Friday, September 01, 2006

Swim At Your Own Risk

As a child, I learned to swim in a medium-sized above ground swimming pool in our backyard. The pool was my favorite place to be (a good thing given that the Texas summers in those days were unrelenting). The heat caused people to go a little mad -- days that didn't dip below a hundred degrees resulted in a variety of violent crimes, particularly murder, hence the expression, It's so fucking hot I could kill someone! I even wanted to swim in the winter and jumped into the pool fully clothed when I had ascertained that the adults heads were turned. My father, smoking a cigarette, came in, lit cigarette and all and pulled me out of the freezing water. The good result -- he stopped smoking then and there forever. I remained in love with the water despite the fact that my stupidity caused me to almost drown a few times -- strong swimmers are the ones always overestimating their abilities and getting into trouble.

Years later, I trained to lifeguard, my favorite young person job. Given that I'd just gotten out of working at a slaughterhouse, the city pool was a huge step up. The pool was owned in part by the home for emotionally disturbed/criminal/touched teenagers down the road. Every day they would get two hours in the pool. The other lifeguards hated this time because we had to keep a close eye on them, especially since many of them used this somewhat unsupervised time to try and make time (ie, have sex or some semblance) with their beloveds in the pool. The others who hadn't the good fortune to have a girlfriend or boyfriend would run around and jump on each other's heads off the diving board. I didn't mind, though. They were so happy to be there, you could hear them yelling as they ran down the road from nearly a mile away. When you did have to jump in and get them to the side for whatever reason, they were mostly active victims, a term for people who struggle against being saved, so much so that you have to put their heads underwater a couple of times to calm them down, something I understood all too well.

Michelle's Spell of the Day

"When you cannot immediately access the situation, direct others to get help." Lifeguard Instruction Guide

Cocktail Hour

Drinking movie suggestion: The Believer

Benedictions and Maledictions

In answer to John Ricci -- the lovely woman in question is my friend Hank's younger sister, Higgins. She's getting married this year on New Year's Eve -- the same time that picture was taken. Congratulations, Higgins!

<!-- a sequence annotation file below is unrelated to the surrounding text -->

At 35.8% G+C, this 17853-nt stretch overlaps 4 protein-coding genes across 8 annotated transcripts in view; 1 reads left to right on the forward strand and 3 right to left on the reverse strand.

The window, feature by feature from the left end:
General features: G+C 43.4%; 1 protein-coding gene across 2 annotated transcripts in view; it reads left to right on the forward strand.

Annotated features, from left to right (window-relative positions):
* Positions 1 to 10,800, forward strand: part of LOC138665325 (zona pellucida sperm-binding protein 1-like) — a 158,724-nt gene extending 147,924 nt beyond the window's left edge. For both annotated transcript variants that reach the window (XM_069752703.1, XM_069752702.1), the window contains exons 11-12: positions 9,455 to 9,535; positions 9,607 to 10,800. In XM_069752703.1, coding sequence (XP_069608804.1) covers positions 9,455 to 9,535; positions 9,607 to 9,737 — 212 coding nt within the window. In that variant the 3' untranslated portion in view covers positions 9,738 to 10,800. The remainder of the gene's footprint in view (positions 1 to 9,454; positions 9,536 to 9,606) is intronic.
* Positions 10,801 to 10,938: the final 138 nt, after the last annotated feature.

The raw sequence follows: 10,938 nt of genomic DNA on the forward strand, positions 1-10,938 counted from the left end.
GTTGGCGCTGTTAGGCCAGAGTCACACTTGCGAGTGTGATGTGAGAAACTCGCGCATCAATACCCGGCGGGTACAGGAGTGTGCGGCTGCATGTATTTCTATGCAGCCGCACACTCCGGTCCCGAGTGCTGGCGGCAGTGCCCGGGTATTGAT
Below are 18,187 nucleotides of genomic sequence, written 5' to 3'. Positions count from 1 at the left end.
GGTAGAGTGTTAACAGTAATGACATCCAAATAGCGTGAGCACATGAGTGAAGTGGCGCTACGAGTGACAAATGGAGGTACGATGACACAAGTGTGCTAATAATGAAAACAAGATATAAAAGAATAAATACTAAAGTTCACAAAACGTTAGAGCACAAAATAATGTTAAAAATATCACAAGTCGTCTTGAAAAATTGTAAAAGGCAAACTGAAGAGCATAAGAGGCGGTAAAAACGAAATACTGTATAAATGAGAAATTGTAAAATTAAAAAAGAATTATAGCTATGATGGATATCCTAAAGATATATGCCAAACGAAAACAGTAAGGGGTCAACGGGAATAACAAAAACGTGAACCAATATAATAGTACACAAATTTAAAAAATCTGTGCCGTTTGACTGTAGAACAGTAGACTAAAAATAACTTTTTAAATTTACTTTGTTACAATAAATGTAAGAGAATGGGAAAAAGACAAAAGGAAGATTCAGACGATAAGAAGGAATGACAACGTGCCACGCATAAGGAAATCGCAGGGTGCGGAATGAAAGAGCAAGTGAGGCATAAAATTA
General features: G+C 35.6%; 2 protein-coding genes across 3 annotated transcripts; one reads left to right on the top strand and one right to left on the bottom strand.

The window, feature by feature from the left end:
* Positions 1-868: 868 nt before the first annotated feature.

paul said...

O Mighty Isis Mermade Queen i never swam much but its never too late too learn as long asd not in the D River pool sounds good tho cooler now R2 C2 Foxy!

Jamie said...

Hopefully you just let them "make time." After all, you guys were just supposed to keep them from drowning.

Sheila said...

i don't remember where i first learned to swim... but i do remember when i was three or four i was swiming in my aunts pool at one of our family parties... and i was in a little turtle floatie... but it was one of those floatie's that had a slit in the back and was not a complete circle. i slipped out and i remember as the water lapped against my face struggling to stay afloat my aunt terry jumped in to save me... clothes and all.

Anomaly said...

It's always puzzled me, why some people will actually struggle against being saved. If it were just men I could just wave it away as being too macho to be rescued - but I've seen women do it too.

I once did a summer job at the local White Water Rafting centre, you see - a place just full of people who think they know what they're doing.

And don't.

Love the writing!


Anonymous said...


JR's Thumbprints said...

I used to be a WSI (Water Safety Instructor). Did the lifeguard routine at my highschool pool too. It's been a good twenty-five years, but I still remember how to save someone from drowning. Ride'em out until they tire, then bring'em in. I like your choice of words: "struggle against being saved" which really means "survive at all cost." Made me think, Michelle. Nice post (not the one behind you).

Anonymous said...

Had an uncle once that would grab my legs and pull me under while swimming across the deep end in a pool while our whole family was on vacation at Myrtle Beach, S.C. And he'd hold me under until he knew he'd sufficiently scared the shit out of me and I'd stopped struggling to get away. Then he'd get out, sit back on the lounger with his hands propped behind his head, like he'd just performed his good deed for the day, or else go strut down the beach in his speedo and permed hair-do, like he was a god or something... something like a joke is more like it! --Robin

John Ricci said...

Dear Michelle,
That is quite the lovely enchantress view. Thank you for the Higgins presentation. If I may ask, is that a family name? Her stare is most perplexing in "Dark Room" I like thinking of you in the lifeguard role. Bravo!

the Riskist said...

My Uncle Eddie, since deceased, thought he'd teach me how to swim by throwing me in over my head into the waters of Long Island Sound, in which I nearly sank like Leonard Cohen's Suzanne's stone, gobbling very salty water, my heart pounding in deathly fear. So, I always feel as if I'm swimming at my own risk. Always.